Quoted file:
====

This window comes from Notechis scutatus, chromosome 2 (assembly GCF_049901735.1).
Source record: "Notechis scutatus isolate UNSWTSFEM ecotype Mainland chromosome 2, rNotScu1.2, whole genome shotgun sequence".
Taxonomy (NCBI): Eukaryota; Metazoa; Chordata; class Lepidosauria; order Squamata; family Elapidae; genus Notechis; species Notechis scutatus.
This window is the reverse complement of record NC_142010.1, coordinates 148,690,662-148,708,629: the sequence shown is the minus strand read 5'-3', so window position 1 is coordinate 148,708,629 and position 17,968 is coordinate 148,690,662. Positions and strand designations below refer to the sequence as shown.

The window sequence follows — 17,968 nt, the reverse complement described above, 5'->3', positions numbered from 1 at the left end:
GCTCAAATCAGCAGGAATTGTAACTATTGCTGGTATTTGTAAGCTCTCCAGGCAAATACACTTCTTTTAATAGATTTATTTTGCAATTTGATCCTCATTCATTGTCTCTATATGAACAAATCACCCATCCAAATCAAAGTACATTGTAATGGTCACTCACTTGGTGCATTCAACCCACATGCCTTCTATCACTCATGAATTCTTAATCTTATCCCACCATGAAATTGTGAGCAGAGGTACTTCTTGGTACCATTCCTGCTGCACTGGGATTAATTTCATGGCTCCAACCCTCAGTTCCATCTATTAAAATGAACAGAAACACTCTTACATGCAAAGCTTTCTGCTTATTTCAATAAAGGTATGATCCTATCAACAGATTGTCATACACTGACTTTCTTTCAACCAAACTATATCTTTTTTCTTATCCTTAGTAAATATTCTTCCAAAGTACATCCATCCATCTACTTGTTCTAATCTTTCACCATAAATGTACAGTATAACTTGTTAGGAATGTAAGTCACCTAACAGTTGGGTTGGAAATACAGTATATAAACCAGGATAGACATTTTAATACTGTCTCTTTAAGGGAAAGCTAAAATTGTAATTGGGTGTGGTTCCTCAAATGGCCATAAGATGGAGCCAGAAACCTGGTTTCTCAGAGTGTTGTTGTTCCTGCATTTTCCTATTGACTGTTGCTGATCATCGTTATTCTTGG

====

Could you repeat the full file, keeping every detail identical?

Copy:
This window comes from Notechis scutatus, chromosome 2 (assembly GCF_049901735.1).
Source record: "Notechis scutatus isolate UNSWTSFEM ecotype Mainland chromosome 2, rNotScu1.2, whole genome shotgun sequence".
Taxonomy (NCBI): Eukaryota; Metazoa; Chordata; class Lepidosauria; order Squamata; family Elapidae; genus Notechis; species Notechis scutatus.
This window is the reverse complement of record NC_142010.1, coordinates 148,690,662-148,708,629: the sequence shown is the minus strand read 5'-3', so window position 1 is coordinate 148,708,629 and position 17,968 is coordinate 148,690,662. Positions and strand designations below refer to the sequence as shown.

The window sequence follows — 17,968 nt, the reverse complement described above, 5'->3', positions numbered from 1 at the left end:
GCTCAAATCAGCAGGAATTGTAACTATTGCTGGTATTTGTAAGCTCTCCAGGCAAATACACTTCTTTTAATAGATTTATTTTGCAATTTGATCCTCATTCATTGTCTCTATATGAACAAATCACCCATCCAAATCAAAGTACATTGTAATGGTCACTCACTTGGTGCATTCAACCCACATGCCTTCTATCACTCATGAATTCTTAATCTTATCCCACCATGAAATTGTGAGCAGAGGTACTTCTTGGTACCATTCCTGCTGCACTGGGATTAATTTCATGGCTCCAACCCTCAGTTCCATCTATTAAAATGAACAGAAACACTCTTACATGCAAAGCTTTCTGCTTATTTCAATAAAGGTATGATCCTATCAACAGATTGTCATACACTGACTTTCTTTCAACCAAACTATATCTTTTTTCTTATCCTTAGTAAATATTCTTCCAAAGTACATCCATCCATCTACTTGTTCTAATCTTTCACCATAAATGTACAGTATAACTTGTTAGGAATGTAAGTCACCTAACAGTTGGGTTGGAAATACAGTATATAAACCAGGATAGACATTTTAATACTGTCTCTTTAAGGGAAAGCTAAAATTGTAATTGGGTGTGGTTCCTCAAATGGCCATAAGATGGAGCCAGAAACCTGGTTTCTCAGAGTGTTGTTGTTCCTGCATTTTCCTATTGACTGTTGCTGATCATCGTTATTCTTGG